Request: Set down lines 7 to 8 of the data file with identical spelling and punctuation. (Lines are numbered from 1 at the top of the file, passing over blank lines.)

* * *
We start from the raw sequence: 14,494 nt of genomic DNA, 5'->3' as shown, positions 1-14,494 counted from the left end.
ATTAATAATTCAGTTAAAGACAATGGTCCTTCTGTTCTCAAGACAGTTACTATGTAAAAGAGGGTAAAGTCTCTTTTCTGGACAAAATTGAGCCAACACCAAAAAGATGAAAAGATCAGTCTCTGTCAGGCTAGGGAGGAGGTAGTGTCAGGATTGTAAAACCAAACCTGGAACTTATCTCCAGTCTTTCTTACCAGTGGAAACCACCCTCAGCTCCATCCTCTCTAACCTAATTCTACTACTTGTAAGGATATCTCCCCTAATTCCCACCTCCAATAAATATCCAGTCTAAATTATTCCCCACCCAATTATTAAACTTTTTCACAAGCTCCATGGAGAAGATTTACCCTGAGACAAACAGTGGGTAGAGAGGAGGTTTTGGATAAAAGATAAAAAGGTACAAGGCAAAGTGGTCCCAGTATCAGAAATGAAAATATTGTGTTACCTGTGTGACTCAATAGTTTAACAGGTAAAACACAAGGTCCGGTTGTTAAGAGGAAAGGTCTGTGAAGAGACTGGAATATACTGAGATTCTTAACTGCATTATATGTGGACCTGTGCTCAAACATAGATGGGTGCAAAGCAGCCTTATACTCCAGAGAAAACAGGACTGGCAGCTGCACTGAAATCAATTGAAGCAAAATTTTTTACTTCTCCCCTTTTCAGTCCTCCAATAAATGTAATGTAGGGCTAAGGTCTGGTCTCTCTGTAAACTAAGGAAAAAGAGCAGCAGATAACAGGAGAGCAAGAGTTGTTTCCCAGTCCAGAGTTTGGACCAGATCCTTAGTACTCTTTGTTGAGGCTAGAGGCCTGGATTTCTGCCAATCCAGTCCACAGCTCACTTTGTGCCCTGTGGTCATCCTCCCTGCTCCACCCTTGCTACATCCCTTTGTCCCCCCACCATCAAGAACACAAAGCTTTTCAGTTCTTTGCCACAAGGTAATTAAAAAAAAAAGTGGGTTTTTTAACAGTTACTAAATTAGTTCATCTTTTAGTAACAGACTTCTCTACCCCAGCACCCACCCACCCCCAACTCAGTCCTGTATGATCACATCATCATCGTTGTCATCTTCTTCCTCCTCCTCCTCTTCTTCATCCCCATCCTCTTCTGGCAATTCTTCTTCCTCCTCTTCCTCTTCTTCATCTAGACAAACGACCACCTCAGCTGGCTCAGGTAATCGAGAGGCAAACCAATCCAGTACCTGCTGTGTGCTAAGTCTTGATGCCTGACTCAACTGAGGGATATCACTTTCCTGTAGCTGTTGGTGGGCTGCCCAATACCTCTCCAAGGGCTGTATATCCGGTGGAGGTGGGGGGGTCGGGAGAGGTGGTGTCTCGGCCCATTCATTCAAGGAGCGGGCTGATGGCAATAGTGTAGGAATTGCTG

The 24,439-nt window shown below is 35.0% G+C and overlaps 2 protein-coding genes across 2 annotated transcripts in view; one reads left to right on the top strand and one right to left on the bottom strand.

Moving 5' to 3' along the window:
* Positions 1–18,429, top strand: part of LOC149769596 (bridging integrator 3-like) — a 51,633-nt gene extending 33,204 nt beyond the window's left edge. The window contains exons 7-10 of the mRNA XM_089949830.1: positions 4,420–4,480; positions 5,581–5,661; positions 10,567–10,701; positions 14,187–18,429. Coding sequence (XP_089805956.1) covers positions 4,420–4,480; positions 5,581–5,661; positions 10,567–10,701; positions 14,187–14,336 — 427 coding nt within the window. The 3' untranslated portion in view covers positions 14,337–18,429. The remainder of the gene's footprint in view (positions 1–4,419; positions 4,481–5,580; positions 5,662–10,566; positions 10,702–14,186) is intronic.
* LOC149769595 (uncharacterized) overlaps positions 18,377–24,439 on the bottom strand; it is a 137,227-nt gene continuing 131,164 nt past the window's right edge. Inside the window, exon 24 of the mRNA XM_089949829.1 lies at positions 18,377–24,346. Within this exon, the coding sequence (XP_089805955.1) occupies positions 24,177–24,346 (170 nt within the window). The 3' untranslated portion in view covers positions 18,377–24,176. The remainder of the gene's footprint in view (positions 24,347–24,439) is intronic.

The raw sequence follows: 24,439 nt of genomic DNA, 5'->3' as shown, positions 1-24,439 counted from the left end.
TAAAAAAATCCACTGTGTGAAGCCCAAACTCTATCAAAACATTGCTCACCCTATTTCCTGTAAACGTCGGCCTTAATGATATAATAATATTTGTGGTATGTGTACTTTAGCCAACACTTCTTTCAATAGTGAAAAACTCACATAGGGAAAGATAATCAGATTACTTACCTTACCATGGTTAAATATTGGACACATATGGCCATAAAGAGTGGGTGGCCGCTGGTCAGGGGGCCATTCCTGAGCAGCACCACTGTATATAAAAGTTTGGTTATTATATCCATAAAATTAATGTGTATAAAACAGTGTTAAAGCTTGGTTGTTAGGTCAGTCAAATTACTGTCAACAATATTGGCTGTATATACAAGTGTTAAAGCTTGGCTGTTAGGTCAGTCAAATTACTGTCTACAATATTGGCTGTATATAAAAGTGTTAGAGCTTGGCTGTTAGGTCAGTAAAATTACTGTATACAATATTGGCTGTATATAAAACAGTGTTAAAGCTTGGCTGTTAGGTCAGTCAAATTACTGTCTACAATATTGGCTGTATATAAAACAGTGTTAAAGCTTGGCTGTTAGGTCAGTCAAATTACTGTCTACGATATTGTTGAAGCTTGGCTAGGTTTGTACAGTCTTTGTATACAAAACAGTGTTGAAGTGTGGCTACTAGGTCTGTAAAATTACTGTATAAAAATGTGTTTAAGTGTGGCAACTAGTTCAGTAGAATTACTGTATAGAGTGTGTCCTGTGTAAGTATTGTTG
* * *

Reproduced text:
The raw sequence follows: 24,439 nt of genomic DNA, 5'->3' as shown, positions 1-24,439 counted from the left end.
TAAAAAAATCCACTGTGTGAAGCCCAAACTCTATCAAAACATTGCTCACCCTATTTCCTGTAAACGTCGGCCTTAATGATATAATAATATTTGTGGTATGTGTACTTTAGCCAACACTTCTTTCAATAGTGAAAAACTCACATAGGGAAAGATAATCAGATTACTTACCTTACCATGGTTAAATATTGGACACATATGGCCATAAAGAGTGGGTGGCCGCTGGTCAGGGGGCCATTCCTGAGCAGCACCACTGTATATAAAAGTTTGGTTATTATATCCATAAAATTAATGTGTATAAAACAGTGTTAAAGCTTGGTTGTTAGGTCAGTCAAATTACTGTCAACAATATTGGCTGTATATACAAGTGTTAAAGCTTGGCTGTTAGGTCAGTCAAATTACTGTCTACAATATTGGCTGTATATAAAAGTGTTAGAGCTTGGCTGTTAGGTCAGTAAAATTACTGTATACAATATTGGCTGTATATAAAACAGTGTTAAAGCTTGGCTGTTAGGTCAGTCAAATTACTGTCTACAATATTGGCTGTATATAAAACAGTGTTAAAGCTTGGCTGTTAGGTCAGTCAAATTACTGTCTACGATATTGTTGAAGCTTGGCTAGGTTTGTACAGTCTTTGTATACAAAACAGTGTTGAAGTGTGGCTACTAGGTCTGTAAAATTACTGTATAAAAATGTGTTTAAGTGTGGCAACTAGTTCAGTAGAATTACTGTATAGAGTGTGTCCTGTGTAAGTATTGTTG